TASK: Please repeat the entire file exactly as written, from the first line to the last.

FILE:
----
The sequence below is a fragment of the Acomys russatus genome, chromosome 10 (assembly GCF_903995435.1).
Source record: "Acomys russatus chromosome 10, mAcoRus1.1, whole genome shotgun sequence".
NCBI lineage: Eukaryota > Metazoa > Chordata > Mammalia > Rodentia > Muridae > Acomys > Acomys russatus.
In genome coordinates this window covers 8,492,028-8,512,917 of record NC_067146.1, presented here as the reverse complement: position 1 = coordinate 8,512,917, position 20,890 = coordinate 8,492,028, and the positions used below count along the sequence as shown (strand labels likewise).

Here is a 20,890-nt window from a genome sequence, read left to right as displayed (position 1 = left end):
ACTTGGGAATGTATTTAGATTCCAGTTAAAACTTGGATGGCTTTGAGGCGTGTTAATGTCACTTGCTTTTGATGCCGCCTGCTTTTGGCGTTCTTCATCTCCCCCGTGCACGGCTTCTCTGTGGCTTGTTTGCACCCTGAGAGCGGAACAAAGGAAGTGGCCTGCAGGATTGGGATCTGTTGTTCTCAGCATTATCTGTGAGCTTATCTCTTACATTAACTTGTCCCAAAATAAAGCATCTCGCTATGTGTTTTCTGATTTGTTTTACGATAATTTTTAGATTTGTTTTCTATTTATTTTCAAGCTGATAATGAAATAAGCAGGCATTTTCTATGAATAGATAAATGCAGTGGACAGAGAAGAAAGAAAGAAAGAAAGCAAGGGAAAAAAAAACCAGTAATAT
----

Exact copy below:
The sequence below is a fragment of the Acomys russatus genome, chromosome 10 (assembly GCF_903995435.1).
Source record: "Acomys russatus chromosome 10, mAcoRus1.1, whole genome shotgun sequence".
NCBI lineage: Eukaryota > Metazoa > Chordata > Mammalia > Rodentia > Muridae > Acomys > Acomys russatus.
In genome coordinates this window covers 8,492,028-8,512,917 of record NC_067146.1, presented here as the reverse complement: position 1 = coordinate 8,512,917, position 20,890 = coordinate 8,492,028, and the positions used below count along the sequence as shown (strand labels likewise).

Here is a 20,890-nt window from a genome sequence, read left to right as displayed (position 1 = left end):
ACTTGGGAATGTATTTAGATTCCAGTTAAAACTTGGATGGCTTTGAGGCGTGTTAATGTCACTTGCTTTTGATGCCGCCTGCTTTTGGCGTTCTTCATCTCCCCCGTGCACGGCTTCTCTGTGGCTTGTTTGCACCCTGAGAGCGGAACAAAGGAAGTGGCCTGCAGGATTGGGATCTGTTGTTCTCAGCATTATCTGTGAGCTTATCTCTTACATTAACTTGTCCCAAAATAAAGCATCTCGCTATGTGTTTTCTGATTTGTTTTACGATAATTTTTAGATTTGTTTTCTATTTATTTTCAAGCTGATAATGAAATAAGCAGGCATTTTCTATGAATAGATAAATGCAGTGGACAGAGAAGAAAGAAAGAAAGAAAGCAAGGGAAAAAAAAACCAGTAATAT